Why the Zapatistas Are Preparing for War - The Color Red, "26 Communities" and La Otra
By Mary Ann Tenuto Sánchez
The Center of Political Analysis and Social and Economic Investigations, AC (CAPISE, its initials in Spanish) has documented 56 military bases and/or camps surrounding indigenous Zapatista territory in Chiapas. Regular Army troops in those military positions have been replaced by elite special forces, which CAPISE thinks may constitute a sign of war. CAPISE also talks about the 27,000 acres of land claimed by the EZLN after being abandoned by their landowners in 1994 which are now in danger of violent eviction because Mexico's Agrarian Reform agency is granting legal title to those same lands to antiZapatista groups, often referred to as paramilitary.
La Garrucha, however, is in the Patihuitz Cañada (Canyon) east of the city of Ocosingo in the Lacandón Jungle, a region with a unique history. This writer was traveling with a group that visited other cañadas in this same region after the Women's Encuentro and chatted with its residents about this issue. These conversations called to mind a somewhat secretive expropriation of land by the federal government with potentially devastating consequences for the Cañadas.
The expropriated lands consist of eight sections. One section borders on Amador Hernández, which some may remember for its brave and prolonged resis-tance to the Army in 1999. At the time of that standoff, Subcomandante Marcos said the region was rich in oil. The entire area of eight sections has a wealth of biodiversity, forests containing precious woods, unparalleled natural beauty and an abundant supply of uncontaminated fresh water in the form of white water rivers, natural springs and aquifers. It also has many Other Campaign supporters, both Zapatistas and non-Zapatistas.
Sometime between 1950 and 1960, an exodus of indigenous people into the sparsely settled Cañadas of the Lacandón Jungle began. Some went in order to establish new settlements and escape the extremely harsh life of exploitation as peons on the fincas (estates). Others were no longer needed on the fincas as land use changed from cash crops to cattle ranching, a less labor intensive business. The lowly-paid farm workers were turned loose without land, money or homes. They went in search of land on which to settle and grow their food. The new Jungle settlements founded by the colonists began to apply for ejido title to their lands under Article 27 of the new Mexican Constitution. Even-tually, some obtained title to the lands they had settled. Others were not so fortunate because the process of obtaining title was often backlogged for many years in government red tape and bureaucracy.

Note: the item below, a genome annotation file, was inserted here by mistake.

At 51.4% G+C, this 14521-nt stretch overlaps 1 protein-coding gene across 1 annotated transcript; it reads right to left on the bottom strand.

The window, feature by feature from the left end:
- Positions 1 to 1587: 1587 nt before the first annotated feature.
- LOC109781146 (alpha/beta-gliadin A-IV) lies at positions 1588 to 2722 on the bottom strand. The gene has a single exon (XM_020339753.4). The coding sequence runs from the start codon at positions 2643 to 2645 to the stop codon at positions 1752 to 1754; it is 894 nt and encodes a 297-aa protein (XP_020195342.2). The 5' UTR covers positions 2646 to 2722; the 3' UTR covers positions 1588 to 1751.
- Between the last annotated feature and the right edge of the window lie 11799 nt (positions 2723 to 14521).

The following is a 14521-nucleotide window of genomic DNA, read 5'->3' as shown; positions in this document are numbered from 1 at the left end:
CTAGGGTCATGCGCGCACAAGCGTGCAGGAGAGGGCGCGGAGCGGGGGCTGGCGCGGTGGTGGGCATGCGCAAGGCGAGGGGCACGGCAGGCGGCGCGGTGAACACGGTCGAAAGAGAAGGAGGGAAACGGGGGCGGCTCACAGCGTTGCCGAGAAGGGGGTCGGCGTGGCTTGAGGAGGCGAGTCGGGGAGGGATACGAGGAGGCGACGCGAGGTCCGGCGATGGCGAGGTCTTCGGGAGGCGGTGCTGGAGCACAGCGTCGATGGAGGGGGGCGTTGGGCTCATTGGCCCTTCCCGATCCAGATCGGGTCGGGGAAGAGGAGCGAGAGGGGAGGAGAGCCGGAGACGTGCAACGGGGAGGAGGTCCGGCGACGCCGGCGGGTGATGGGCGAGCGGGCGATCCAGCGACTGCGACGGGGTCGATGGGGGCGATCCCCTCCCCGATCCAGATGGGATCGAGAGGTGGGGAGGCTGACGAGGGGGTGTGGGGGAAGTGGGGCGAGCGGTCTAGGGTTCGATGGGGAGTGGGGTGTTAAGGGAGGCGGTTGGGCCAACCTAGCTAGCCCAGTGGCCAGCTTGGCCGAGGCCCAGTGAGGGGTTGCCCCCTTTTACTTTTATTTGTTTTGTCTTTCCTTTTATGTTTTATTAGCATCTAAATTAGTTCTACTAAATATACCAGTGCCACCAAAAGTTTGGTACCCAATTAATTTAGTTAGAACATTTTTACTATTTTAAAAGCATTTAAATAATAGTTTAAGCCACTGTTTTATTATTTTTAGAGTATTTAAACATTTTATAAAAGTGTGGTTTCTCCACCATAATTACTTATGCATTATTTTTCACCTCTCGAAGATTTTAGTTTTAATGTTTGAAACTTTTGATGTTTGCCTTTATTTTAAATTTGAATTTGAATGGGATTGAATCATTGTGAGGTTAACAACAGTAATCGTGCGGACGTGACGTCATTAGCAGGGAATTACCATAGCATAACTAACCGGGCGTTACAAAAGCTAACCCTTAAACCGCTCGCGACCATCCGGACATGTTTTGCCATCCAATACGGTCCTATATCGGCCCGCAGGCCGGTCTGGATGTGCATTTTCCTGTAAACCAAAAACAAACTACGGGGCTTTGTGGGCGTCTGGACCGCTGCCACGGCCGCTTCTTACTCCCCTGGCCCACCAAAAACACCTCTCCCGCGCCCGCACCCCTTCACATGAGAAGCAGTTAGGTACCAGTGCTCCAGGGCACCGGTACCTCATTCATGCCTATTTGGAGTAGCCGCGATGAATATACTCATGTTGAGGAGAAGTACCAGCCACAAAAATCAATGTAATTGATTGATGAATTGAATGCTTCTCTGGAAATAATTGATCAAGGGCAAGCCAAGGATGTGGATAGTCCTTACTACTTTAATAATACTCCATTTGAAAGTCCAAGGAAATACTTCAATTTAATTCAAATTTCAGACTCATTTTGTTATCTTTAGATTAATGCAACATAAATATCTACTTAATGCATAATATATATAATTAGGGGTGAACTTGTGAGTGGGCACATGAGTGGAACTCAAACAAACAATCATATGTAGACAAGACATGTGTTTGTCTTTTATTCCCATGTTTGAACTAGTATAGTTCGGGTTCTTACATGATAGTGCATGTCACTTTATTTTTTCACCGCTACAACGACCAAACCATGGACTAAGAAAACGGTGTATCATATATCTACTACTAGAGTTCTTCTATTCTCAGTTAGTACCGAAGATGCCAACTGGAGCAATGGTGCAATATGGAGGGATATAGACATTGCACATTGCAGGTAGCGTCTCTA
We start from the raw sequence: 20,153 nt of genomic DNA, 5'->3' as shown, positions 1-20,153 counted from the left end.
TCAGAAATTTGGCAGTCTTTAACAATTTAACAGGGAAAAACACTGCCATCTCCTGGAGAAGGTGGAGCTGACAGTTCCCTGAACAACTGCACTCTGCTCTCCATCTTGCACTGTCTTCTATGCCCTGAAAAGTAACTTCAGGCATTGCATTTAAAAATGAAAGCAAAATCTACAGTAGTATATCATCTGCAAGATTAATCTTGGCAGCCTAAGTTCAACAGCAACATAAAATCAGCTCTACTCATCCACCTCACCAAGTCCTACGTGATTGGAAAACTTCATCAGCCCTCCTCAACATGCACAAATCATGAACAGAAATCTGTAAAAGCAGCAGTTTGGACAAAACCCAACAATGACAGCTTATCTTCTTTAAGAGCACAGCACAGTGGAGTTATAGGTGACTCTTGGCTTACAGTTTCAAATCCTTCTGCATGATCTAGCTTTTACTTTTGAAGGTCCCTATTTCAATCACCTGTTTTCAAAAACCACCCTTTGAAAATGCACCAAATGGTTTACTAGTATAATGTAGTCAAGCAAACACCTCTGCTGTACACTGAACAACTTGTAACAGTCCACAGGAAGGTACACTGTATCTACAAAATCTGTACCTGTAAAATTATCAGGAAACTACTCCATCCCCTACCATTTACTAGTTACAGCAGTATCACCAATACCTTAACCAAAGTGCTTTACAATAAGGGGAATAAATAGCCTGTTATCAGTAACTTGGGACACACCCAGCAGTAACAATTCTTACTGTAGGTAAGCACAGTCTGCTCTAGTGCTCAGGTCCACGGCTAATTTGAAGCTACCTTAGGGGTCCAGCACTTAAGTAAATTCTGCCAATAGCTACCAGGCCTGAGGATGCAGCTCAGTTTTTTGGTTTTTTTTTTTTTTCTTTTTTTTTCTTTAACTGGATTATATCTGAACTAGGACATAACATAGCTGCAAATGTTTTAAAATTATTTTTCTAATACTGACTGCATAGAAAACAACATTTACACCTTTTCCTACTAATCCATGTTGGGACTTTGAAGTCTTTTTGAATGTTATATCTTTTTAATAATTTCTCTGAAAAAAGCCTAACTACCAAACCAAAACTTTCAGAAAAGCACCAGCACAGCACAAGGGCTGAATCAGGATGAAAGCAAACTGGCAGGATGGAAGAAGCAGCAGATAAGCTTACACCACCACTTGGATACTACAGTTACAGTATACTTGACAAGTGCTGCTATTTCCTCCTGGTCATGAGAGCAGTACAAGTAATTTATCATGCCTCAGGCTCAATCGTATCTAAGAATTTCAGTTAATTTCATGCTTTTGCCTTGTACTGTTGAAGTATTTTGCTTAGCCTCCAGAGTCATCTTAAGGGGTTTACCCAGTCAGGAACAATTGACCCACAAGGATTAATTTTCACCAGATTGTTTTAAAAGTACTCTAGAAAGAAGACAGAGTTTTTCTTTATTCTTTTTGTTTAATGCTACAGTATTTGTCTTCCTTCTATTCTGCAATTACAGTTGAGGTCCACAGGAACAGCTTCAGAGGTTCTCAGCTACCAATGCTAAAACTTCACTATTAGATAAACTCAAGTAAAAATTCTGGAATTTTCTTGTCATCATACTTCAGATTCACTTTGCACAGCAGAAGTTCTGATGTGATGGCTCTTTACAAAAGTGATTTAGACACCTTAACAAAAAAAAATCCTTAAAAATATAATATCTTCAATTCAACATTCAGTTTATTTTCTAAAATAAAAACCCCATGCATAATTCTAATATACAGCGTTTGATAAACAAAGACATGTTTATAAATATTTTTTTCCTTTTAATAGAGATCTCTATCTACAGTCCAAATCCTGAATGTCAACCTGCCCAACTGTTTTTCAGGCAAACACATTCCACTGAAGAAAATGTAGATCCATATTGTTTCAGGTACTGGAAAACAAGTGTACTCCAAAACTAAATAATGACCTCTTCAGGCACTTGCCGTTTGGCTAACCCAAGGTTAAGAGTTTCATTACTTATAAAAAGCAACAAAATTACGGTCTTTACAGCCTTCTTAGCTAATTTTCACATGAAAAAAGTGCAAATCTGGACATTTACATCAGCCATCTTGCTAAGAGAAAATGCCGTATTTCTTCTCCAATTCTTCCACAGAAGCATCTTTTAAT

The settlers faced incredible obstacles. Most were subsistence farmers. There were few schools and no health care services. The new communities had no electricity or safe drinking water, no sewage disposal. The region had few roads, and those which existed were deeply rutted dirt trails, making access to nearby cities where they could sell their cash crops and purchase their supplies extremely difficult. In other words, the settlers were impoverished and ignored by the federal and state governments in so far as those governments did not extend public services to them.
In response to both the presidential decree and in order to collectively overcome the economic obstacles they faced, on December 14, 1975, the settlers in the Cañadas to the east of Ocosingo, formed the Union of Ejidos Quiptic Ta Lecubtesel (United for Our Strength, in Tzeltal). Quiptic's demands were: 1) regularization (legalization) of land tenancy; 2) opposition to taxes imposed by the government for services they did not provide; and 3) opposition to fines for planting their milpa (cornfield) or cutting firewood for cooking. The first demand and that which united Quiptic from the beginning was to legalize ownership of "the 26 communities" established before the Lacandón Community was created and which fell inside its boundaries. Quiptic maintained a militant stance despite wanting to work with government programs and advisors to commercialize their products and obtain credit. The reason for the militancy was the precarious tenancy of "the 26 communities" affected by the presidential Decree of the Lacandon Community, over which hung the threat of eviction.
Now, according to the report in La Jornada, the federal government has expropriated lands which 15 of those 26 communities use and work. Currently, several indigenous organizations, including the EZLN and the various ARIC and UU groupings, inhabit the lands involved. The expropriation is a direct provo-cation to the EZLN, as well as to the campesino organizations that struggled for many years to legally own and work these lands. It raises the threat of more violent evictions like those of San Manuel and Buen Samaritano.
In our conversations with residents of the Cañadas, we learned that government agents are visiting the region and making known government intentions to expel communities pursuant to the May 2007 decree. One of our sources told us that this is like waving a red flag in front of a bull and, consequently, that the region's residents and their social organizations are uniting to fight against the government's plan to evict them.
Indeed, not long after these interviews, a press release appeared on the Fray Bartolomé de Las Casas Human Rights Center's web page, denouncing the expropriation and reporting on a meeting in Amador Hernández of 640 delegates from the communities and organizations throughout the Cañadas.